“You should leave struggling to walk up the stairs”
That’s what I was told by instructor and co-founder, Ben Staines, when asked ‘in what state should I expect to be in, when I leave’? In fairness, I got the lift.
Project Fit is an eight-month-old company, which was set up by Ben himself, and co-owner Joel Hilton. The concept is, as they put it on their website: “A fitness challenge like no other. It is a new, revolutionary and innovative interval training workout.”
Walking towards 36-38 Cornhill, Bank, it’s the last place you would expect to see a gym of any kind, and you don’t. Entering the tall, brick structure matching its impressive architectural surroundings, I am still baffled as to why I am in a corporate office building. The security guard instructs that I take the lift down to the basement.
In what is a relatively cramped space, a lot has been squeezed in. The gym is spread over two small floors; on the upper level are top of the range, high tech treadmills with in-built fans. On the lower are mats, weights and Bosus (half a gym ball, Google it).
This is where I met Ben for a chat.
He explained that the original concept, Project Fit, is an hour session – half the time running, half the time on the floor. There is also a half-an-hour express class, for those wanting to do it during their lunch hour.
What I was to be doing was a new concept, Project Fit Run. “It’s all about interval training, it’s about taking the heart rate right up and bringing it back down again,” he says.
“The run bit takes the same premise, it’s just all cardio based, it’s to do with strengthening your heart and getting your aerobic capacity up,” says Ben.
This is obviously perfect for endurance running. Of course it can be applicable for 5K, but its specifically targeted at marathons. Ben believes that when you train in a park you simply don’t get your heart rate up enough, whereas in this environment it really stretches your potential.
Ben said: “You need to take your body out of its comfort zone in shorter periods, to allow that strength to build.”
While it’s clear you still need to do your long runs, supplementing it with this type of training is clearly beneficial.
Ben says: “You’re paying for the motivation, the fact that you don’t have to think about what you’re doing. We’re doing it for you
“Each little bit is done better, so you get the best every time”.
When thinking about that, it’s true: show me a man that will work as hard as that in the gym and I’ll show you a liar. Most people feel silly, give up or just don’t even think about reaching that 100%, or at the very least, know what it feels like.
This environment is born for 100% running.
From what Ben told me, the level of attendees is mixed: “Many people that come don’t come out of a walk the entire session, but they then build up as they get fitter and fitter.
“The whole idea is that they can run next to someone that is an elite athlete, and they’re both getting equally the same out of it.
“The whole premise is that it’s you against your body.”
So what are the packages? They range from Bronze (£150) to Platinum (£750), each offering varying amounts of sessions (or unlimited in the case of the platinum) and over different lengths of time. The first session is free, so at the very least check it out. Of course you can pay a one-off fee of either £15 or £20 depending on whether it’s peak or off-peak times.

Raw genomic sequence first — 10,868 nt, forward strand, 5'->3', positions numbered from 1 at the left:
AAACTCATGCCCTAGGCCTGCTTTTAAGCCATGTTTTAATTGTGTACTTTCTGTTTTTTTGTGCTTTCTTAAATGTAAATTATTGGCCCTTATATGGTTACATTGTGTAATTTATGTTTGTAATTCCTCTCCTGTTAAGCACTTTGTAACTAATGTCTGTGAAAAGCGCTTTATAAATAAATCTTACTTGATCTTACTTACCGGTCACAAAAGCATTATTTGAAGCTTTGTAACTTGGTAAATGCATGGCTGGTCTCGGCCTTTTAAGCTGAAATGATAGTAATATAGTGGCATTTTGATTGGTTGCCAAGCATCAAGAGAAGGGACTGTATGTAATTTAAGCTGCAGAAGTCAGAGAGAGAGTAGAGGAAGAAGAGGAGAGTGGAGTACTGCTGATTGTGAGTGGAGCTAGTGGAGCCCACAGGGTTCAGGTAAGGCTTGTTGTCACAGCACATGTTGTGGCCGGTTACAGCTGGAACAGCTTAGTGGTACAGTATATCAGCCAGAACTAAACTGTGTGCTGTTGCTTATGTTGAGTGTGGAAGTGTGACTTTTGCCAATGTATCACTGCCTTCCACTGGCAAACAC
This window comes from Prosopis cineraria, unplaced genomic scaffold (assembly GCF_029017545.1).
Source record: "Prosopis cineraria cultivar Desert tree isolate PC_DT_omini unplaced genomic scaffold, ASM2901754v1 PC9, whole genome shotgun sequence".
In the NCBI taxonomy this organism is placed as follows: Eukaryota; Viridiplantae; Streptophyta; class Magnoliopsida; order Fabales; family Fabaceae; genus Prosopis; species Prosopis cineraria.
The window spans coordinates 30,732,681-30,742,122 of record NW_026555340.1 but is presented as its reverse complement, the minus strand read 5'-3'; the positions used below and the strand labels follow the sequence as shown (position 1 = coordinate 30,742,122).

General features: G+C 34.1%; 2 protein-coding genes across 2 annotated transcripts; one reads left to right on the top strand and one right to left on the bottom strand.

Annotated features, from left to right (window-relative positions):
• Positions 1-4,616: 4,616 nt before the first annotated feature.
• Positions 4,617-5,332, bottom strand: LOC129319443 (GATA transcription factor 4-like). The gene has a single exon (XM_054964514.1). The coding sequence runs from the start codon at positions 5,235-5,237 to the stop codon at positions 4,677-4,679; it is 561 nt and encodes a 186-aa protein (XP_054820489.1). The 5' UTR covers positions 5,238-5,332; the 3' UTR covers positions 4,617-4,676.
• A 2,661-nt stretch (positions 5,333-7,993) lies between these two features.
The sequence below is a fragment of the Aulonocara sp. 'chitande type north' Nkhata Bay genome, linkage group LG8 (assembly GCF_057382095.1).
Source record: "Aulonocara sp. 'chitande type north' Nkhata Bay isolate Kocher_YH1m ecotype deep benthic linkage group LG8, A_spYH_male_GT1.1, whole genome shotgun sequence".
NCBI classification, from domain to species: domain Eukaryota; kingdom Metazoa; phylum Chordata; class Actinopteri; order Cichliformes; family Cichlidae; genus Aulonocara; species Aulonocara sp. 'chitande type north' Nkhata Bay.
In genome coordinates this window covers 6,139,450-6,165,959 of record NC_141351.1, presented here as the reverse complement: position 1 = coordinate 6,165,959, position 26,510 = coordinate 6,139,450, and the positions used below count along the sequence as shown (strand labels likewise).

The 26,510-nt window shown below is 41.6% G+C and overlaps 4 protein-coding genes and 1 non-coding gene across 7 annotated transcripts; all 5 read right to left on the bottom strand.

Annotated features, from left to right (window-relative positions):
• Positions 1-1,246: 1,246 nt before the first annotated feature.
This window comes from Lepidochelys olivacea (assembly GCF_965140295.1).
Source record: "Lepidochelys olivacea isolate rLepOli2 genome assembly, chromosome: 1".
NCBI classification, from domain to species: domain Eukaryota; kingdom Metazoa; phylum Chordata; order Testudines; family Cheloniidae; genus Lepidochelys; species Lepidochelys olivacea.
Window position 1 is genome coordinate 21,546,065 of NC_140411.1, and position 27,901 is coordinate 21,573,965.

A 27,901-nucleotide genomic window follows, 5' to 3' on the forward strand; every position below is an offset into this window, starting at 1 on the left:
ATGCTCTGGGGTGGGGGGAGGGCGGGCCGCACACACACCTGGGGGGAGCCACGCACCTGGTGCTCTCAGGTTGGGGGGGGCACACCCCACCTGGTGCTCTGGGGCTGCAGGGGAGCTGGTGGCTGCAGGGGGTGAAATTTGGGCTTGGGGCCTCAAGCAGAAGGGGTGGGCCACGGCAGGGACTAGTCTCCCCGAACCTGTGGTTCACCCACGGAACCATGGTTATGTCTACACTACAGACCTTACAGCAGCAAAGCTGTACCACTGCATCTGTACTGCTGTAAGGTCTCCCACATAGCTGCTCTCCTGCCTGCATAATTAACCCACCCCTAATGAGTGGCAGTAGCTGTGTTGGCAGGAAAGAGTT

Well, enough of the preamble, crunch time was upon us.
You choose a treadmill of your liking and start walking at a pace of six (this is an easy pace). The idea is that throughout the workout Ben will shout out three numbers, 12, 14 and 16 for example. You choose anywhere in that range that is going to push you. Of course if you’re absolutely dying you can lower it and likewise if you feel you can push yourself harder, you can.
Then came the thumping club music that on any other day would be intensely annoying, yet somehow suited the mood and pushed you to do better. The lights dimmed also and fluorescent red light decorated the gym, giving it quite an eerie feel. It made you feel alone, yet you only need look left for a fellow runner, which gives off almost a group personal training feel.
I did not step of the treadmill for 55 minutes, racking up 10K. In between hard running you had your rest periods, which was fast walking. Oh and squats, by jumping onto the sides of the treadmill with your legs split.
The intervals were actually quite exhilarating, you push yourself until that rest break, and with Ben shouting encouragement and motivational messages throughout, you know you can get there.
Like any interval training, the timings are reduced and so are the rest breaks; I started off at 16 but couldn’t keep that pace throughout. I was worried I would stumble and end up flying off both the treadmill and the upper floor.
I settled for a reasonably ok 14.5 for the rest and made it to the end.
During my youth and relatively young adult years I have played a lot of sport, but it’s hard to think of a time where I have felt as pushed and as exhausted as I did when I stepped off that treadmill.
I am however a bit of a fitness freak; I enjoy the feeling of my body having just given everything. For me, it’s cathartic.
Stretching out my tired legs, they were shaking. I retired to the relatively posh changing rooms to cool myself down.
What a work out though, whether you’re planning to run a marathon, get into shape or race on any level, at the very least try out the free session.
It was intense.